Defence procurement is a mess. Most new equipment seems to be delivered late, over-budget, and partially defective. So why does the government keep going back to the same failed contractors?
Bad procurement has left big gaps in Britain’s defences. As the Sunday Times revealed yesterday, we have spent billions on drones that can’t fly, ships that can’t sail, and tanks that can’t be transported.
But are the contractors penalised for ripping Britain off?
Quite the reverse. After every fiasco, they get another, bigger contract. No failure goes unrewarded.
This isn’t just incompetence. It’s the result of bad policy.
Every government favours a tiny contractor cartel with operations in Britain. That oligopoly knows it can hold the government to ransom. It’s called producer capture.
The supposed argument for protectionist procurement is that it maintains a strategic industry. But that’s a myth.
Most British defence companies have long since been merged into pan-European conglomerates. Almost no equipment is produced solely in this country.
So when ministers talk about “buying British”, they actually mean buying from across Europe – requiring the permission of half a dozen different governments. So much for industrial sovereignty.
But perhaps even protectionism doesn’t tell the full story.
President Trump is not only the foremost protectionist in the Western world but the loudest supporter of bottomless defence spending – and he leads the country with the world’s biggest defence lobby. Yet even he has called out price gouging by major contractors – and actually got them to cut costs.
It’s depressing that our government can’t summon the courage to do the same.
The Bank of England has revised up its forecast for the UK economy again. So much for the post-referendum recession they told us would definitely happen. But it does make you wonder: are economic forecasts worth anything at all?
Many pundits seem to treat social sciences as no different from the hard sciences. Economic predictions are reported as facts. But that’s a mistake.
Empirical science is based on testing hypotheses. Experiments are controlled. Variables are isolated.
But a social science, like economics, can’t possibly work that way. There are far too many variables. Instead, broad principles about economic growth are inferred from broadly similar experiences.
Yet economic predictions are based on the premise that those principles can be turned into universal equations. A few assumptions are seen as sufficient to make specific forecasts for future growth rates.
No wonder those forecasts are invariably wrong. How could they not be?
In the last 500 years, human knowledge has expanded enormously. The rate of progress has been extraordinary – so much so that ‘experts’ are often expected to know.
But there are many things we can’t know. It will never be possible to predict the behaviour of millions of people accurately. It’s a conceit to think it could be.
Yet forecasters trade on that conceit. Like oracles in the ancient world, they claim prophetic knowledge that no one else possesses.
Calling out these so-called experts isn’t about dismissing science. It’s about recognising the real limits of knowledge
Three cheers for TheCityUK! Its latest report anticipates post-Brexit opportunities, instead of rehearsing yesterday’s arguments. If only MPs could do the same.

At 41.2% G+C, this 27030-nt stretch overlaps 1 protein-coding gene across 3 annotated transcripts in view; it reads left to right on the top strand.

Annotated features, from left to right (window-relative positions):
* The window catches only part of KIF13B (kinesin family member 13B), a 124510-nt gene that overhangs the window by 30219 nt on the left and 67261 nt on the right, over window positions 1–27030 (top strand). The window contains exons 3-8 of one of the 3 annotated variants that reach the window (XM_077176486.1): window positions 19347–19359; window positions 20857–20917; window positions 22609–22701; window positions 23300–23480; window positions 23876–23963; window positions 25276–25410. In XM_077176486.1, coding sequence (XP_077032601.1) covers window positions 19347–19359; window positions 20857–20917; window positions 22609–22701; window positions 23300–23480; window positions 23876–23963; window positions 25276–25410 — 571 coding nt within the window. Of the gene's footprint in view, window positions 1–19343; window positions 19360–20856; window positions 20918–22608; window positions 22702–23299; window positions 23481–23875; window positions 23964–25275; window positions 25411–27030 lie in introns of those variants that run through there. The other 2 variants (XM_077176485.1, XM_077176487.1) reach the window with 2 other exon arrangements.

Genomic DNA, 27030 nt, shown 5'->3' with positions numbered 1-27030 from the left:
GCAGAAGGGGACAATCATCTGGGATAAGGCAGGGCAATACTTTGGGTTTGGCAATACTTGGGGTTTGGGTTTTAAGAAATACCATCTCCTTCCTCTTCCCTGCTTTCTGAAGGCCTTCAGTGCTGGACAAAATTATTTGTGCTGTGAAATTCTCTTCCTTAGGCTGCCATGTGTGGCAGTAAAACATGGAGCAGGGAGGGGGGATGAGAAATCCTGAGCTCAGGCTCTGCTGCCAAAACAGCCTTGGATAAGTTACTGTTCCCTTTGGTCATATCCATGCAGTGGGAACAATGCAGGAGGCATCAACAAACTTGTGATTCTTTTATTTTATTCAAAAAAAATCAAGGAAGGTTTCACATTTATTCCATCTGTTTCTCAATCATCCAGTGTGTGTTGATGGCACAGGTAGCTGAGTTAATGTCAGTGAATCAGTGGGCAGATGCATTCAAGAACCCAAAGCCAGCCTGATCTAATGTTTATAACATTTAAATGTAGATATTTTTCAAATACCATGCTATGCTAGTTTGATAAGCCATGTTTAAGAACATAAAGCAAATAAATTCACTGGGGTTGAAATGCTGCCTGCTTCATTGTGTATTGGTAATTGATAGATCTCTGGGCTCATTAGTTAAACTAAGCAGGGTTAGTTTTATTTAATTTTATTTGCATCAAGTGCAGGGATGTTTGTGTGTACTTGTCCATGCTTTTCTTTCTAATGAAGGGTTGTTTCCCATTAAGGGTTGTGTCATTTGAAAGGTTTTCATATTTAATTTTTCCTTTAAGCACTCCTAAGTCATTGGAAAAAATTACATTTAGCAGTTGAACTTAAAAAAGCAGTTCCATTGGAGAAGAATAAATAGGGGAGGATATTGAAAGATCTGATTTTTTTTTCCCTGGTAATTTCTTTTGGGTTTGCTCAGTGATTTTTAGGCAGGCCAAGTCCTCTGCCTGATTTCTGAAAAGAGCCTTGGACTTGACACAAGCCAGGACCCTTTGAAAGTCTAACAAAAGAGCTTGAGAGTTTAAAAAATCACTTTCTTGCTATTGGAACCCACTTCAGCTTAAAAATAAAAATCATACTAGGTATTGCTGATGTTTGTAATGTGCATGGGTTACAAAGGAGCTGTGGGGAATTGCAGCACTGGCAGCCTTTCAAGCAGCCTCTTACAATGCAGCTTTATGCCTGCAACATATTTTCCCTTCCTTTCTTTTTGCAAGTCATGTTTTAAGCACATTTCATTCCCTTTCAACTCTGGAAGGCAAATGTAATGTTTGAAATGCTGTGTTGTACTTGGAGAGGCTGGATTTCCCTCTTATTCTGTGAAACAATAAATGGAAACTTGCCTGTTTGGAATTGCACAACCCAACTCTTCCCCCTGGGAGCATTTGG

TheCityUK isn’t the only lobby group to perform a volte face on Brexit. The CBI has too. Project Fear pessimism is gradually being replaced by optimism.
I suspect the lobbyists are now playing catch up with their clients. Public-affairs folk may have bought into George Osborne’s narrative, but businesspeople are pragmatic. Now that Brexit is happening, they’re interested in the potential gains, not the spin.
But that positive attitude still hasn’t spread to all of the House of Commons. In the Article 50 debates, many MPs seemed to be stuck in a pre-referendum time-warp, repeating talking points from the Remain campaign. Many others supported Article 50 through gritted teeth.
That approach is counterproductive. Not just because it doesn’t help the government going into Brexit negotiations. But because a forward-looking Parliament could be remarkably effective.
Taking back control from the EU is a big job for legislators. This Parliament and the next will have more influence on Britain than any has had for decades.
As TheCityUK says, this is a once-in-a-generation chance to shape our future. If only MPs could see it.
It’s now 224 days since a majority voted Leave on June 23rd. It’s 4,237 days since I first called for Britain to leave the EU in Parliament – in my maiden speech. We’ve talked about Brexit enough. Now it’s time to implement it.
Today Parliament will vote for the first time on beginning the Brexit process. It’s a day that I’ve been waiting for my entire political career.
I know most of my constituents feel the same. Indeed, I’m acutely aware that many are aggrieved that the process hasn’t started already.
With a few notable exceptions, yesterday’s speeches on the Article 50 Bill were striking for their lack of content. There are no new arguments to be made that weren’t put before the people last year.
Instead, the debate centred around process, as the last few MPs set on blocking Brexit came up with ever more sophistic excuses for ignoring the decision of the electorate.
But the grandstanding is just for show. Continuity Remainers don’t seem to be prepared to force the issue – and settle it in a general election. Their delaying tactics serve no purpose whatsoever.
So let’s just get on with it. Brexit is about restoring Parliament’s legislative sovereignty, after all. MPs should be jumping at the chance.